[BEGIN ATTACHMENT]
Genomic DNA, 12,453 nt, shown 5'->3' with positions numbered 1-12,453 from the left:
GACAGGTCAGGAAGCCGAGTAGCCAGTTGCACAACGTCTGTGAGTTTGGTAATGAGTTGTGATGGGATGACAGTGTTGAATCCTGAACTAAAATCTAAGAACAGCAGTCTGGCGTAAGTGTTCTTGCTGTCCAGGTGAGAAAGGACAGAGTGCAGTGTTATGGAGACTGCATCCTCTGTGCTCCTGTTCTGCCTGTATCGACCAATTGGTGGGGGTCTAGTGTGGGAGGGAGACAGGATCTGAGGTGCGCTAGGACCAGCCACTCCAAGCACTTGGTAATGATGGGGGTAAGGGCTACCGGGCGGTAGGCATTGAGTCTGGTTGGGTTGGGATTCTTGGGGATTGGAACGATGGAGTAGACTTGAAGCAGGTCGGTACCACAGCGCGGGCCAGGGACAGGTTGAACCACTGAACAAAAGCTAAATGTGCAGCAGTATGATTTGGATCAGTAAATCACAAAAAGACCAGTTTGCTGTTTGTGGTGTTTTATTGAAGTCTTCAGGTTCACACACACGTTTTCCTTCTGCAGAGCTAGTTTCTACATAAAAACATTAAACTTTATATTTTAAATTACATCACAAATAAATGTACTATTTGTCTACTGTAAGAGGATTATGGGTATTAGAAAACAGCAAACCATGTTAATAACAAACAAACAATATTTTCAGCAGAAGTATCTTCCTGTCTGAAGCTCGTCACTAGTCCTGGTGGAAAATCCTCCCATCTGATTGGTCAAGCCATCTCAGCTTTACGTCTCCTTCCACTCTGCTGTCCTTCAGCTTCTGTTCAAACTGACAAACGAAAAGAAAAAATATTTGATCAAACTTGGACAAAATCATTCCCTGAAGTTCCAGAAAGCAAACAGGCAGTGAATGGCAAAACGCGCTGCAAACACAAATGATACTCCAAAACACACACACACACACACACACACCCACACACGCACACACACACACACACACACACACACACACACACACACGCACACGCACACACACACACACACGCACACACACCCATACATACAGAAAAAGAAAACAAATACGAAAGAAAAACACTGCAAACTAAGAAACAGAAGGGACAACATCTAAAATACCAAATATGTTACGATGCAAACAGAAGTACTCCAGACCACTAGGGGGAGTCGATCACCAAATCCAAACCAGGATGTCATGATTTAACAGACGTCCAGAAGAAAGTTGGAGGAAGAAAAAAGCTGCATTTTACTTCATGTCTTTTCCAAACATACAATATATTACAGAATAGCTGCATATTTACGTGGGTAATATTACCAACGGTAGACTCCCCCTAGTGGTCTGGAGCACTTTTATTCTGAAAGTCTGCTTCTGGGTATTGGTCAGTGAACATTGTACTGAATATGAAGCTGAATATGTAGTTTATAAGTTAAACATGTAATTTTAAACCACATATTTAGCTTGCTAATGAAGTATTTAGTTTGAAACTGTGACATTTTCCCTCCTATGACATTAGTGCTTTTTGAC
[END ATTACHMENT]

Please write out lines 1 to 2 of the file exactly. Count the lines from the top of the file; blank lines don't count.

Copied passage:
Genomic DNA, 12,453 nt, shown 5'->3' with positions numbered 1-12,453 from the left:
GACAGGTCAGGAAGCCGAGTAGCCAGTTGCACAACGTCTGTGAGTTTGGTAATGAGTTGTGATGGGATGACAGTGTTGAATCCTGAACTAAAATCTAAGAACAGCAGTCTGGCGTAAGTGTTCTTGCTGTCCAGGTGAGAAAGGACAGAGTGCAGTGTTATGGAGACTGCATCCTCTGTGCTCCTGTTCTGCCTGTATCGACCAATTGGTGGGGGTCTAGTGTGGGAGGGAGACAGGATCTGAGGTGCGCTAGGACCAGCCACTCCAAGCACTTGGTAATGATGGGGGTAAGGGCTACCGGGCGGTAGGCATTGAGTCTGGTTGGGTTGGGATTCTTGGGGATTGGAACGATGGAGTAGACTTGAAGCAGGTCGGTACCACAGCGCGGGCCAGGGACAGGTTGAACCACTGAACAAAAGCTAAATGTGCAGCAGTATGATTTGGATCAGTAAATCACAAAAAGACCAGTTTGCTGTTTGTGGTGTTTTATTGAAGTCTTCAGGTTCACACACACGTTTTCCTTCTGCAGAGCTAGTTTCTACATAAAAACATTAAACTTTATATTTTAAATTACATCACAAATAAATGTACTATTTGTCTACTGTAAGAGGATTATGGGTATTAGAAAACAGCAAACCATGTTAATAACAAACAAACAATATTTTCAGCAGAAGTATCTTCCTGTCTGAAGCTCGTCACTAGTCCTGGTGGAAAATCCTCCCATCTGATTGGTCAAGCCATCTCAGCTTTACGTCTCCTTCCACTCTGCTGTCCTTCAGCTTCTGTTCAAACTGACAAACGAAAAGAAAAAATATTTGATCAAACTTGGACAAAATCATTCCCTGAAGTTCCAGAAAGCAAACAGGCAGTGAATGGCAAAACGCGCTGCAAACACAAATGATACTCCAAAACACACACACACACACACACACACCCACACACGCACACACACACACACACACACACACACACACACACACACGCACACGCACACACACACACACACGCACACACACCCATACATACAGAAAAAGAAAACAAATACGAAAGAAAAACACTGCAAACTAAGAAACAGAAGGGACAACATCTAAAATACCAAATATGTTACGATGCAAACAGAAGTACTCCAGACCACTAGGGGGAGTCGATCACCAAATCCAAACCAGGATGTCATGATTTAACAGACGTCCAGAAGAAAGTTGGAGGAAGAAAAAAGCTGCATTTTACTTCATGTCTTTTCCAAACATACAATATATTACAGAATAGCTGCATATTTACGTGGGTAATATTACCAACGGTAGACTCCCCCTAGTGGTCTGGAGCACTTTTATTCTGAAAGTCTGCTTCTGGGTATTGGTCAGTGAACATTGTACTGAATATGAAGCTGAATATGTAGTTTATAAGTTAAACATGTAATTTTAAACCACATATTTAGCTTGCTAATGAAGTATTTAGTTTGAAACTGTGACATTTTCCCTCCTATGACATTAGTGCTTTTTGAC